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Africa News of Friday, 12 June 2020


King Leopold's legacy in DR Congo defended

A member of Belgium's royal family has defended the role played by King Leopold II in the exploitation of the colony that became the Democratic Republic of Congo.

Prince Laurent - brother of the present King Philippe - acknowledged in an interview with the Sudpresse newspaper that abuses were committed in the Congo colony but not by his ancestor.

He said King Leopold could not have hurt people there because he never went to Congo, though he owned it as his personal estate.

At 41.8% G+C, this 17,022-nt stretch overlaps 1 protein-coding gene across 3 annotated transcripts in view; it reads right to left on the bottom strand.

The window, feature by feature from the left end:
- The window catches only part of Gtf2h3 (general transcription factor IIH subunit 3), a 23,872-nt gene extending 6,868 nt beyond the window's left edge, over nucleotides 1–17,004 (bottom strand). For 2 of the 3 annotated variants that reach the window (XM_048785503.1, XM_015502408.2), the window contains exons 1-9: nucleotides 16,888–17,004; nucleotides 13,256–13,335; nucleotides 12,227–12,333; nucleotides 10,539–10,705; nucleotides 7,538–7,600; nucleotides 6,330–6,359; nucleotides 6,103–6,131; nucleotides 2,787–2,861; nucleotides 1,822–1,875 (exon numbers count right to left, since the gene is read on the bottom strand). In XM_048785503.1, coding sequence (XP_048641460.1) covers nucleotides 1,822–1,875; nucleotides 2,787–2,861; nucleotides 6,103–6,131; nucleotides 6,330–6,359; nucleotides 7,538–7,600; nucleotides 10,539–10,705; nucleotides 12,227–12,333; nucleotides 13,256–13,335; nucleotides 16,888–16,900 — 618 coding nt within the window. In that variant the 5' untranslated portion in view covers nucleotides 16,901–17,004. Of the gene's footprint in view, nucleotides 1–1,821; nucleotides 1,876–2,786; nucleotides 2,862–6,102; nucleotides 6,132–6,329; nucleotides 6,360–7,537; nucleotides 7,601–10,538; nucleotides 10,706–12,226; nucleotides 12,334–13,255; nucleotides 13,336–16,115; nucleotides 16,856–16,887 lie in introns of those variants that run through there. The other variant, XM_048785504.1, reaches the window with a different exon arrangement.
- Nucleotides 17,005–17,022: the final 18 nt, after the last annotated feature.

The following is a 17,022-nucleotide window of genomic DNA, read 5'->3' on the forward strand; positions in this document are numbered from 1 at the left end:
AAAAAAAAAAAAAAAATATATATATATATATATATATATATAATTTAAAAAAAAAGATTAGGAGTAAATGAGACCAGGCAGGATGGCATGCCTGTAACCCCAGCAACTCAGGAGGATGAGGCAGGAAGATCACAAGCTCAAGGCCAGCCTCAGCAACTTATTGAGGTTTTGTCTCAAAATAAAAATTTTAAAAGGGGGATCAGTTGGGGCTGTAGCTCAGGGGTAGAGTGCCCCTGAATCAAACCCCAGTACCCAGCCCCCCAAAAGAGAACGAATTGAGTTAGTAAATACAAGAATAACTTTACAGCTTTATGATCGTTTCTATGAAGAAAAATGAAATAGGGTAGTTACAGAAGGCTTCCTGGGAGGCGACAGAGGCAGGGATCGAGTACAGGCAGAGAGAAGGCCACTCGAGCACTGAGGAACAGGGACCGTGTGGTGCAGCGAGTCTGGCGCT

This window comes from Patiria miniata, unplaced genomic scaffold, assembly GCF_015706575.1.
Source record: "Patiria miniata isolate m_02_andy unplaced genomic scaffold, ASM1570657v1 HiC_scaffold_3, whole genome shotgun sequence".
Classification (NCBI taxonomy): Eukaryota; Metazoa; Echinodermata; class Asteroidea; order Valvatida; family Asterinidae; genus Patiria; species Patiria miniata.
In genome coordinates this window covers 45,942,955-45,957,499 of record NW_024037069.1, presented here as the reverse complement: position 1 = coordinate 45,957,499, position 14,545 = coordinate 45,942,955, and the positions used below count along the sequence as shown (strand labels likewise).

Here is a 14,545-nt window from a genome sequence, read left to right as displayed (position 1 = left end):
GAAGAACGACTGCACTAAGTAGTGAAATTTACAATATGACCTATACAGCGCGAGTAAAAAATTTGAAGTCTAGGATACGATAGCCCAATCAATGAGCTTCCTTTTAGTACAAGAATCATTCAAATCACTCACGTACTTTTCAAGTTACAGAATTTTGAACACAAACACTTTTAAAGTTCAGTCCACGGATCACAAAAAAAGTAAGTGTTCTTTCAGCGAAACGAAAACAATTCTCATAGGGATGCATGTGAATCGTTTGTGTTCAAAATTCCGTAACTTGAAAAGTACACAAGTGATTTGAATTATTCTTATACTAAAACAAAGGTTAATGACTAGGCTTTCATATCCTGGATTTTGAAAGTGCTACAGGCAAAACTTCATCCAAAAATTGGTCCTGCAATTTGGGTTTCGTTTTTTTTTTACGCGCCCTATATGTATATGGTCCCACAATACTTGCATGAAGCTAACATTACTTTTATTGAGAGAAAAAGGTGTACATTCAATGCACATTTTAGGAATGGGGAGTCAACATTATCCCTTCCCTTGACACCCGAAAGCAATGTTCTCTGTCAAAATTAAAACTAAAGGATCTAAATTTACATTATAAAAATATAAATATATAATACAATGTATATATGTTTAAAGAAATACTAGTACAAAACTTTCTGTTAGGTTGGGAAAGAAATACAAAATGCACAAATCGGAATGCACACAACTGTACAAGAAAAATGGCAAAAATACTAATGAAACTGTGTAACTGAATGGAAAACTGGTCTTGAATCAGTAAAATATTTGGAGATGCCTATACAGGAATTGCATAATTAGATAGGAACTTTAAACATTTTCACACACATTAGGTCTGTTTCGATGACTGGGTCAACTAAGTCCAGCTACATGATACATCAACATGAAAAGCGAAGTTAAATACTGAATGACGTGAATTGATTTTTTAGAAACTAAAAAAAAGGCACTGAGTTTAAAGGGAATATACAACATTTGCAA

The royal palace has not commented on the current debate about Belgium's colonial past which saw severe atrocities committed.

These included mass punishments, including the amputation of limbs of children while forcing their parents to work.

Men who failed to tap enough rubber, then a key economic export for the colonial rulers, were killed.

King Leopold unilaterally established the Congo colony in 1885 but it was taken over by the Belgium state in 1908 following diplomatic pressure to rein in the brutality of the monarch's rule.

Several statues of Leopold II have been defaced during Black Lives Matter protests in Belgium.

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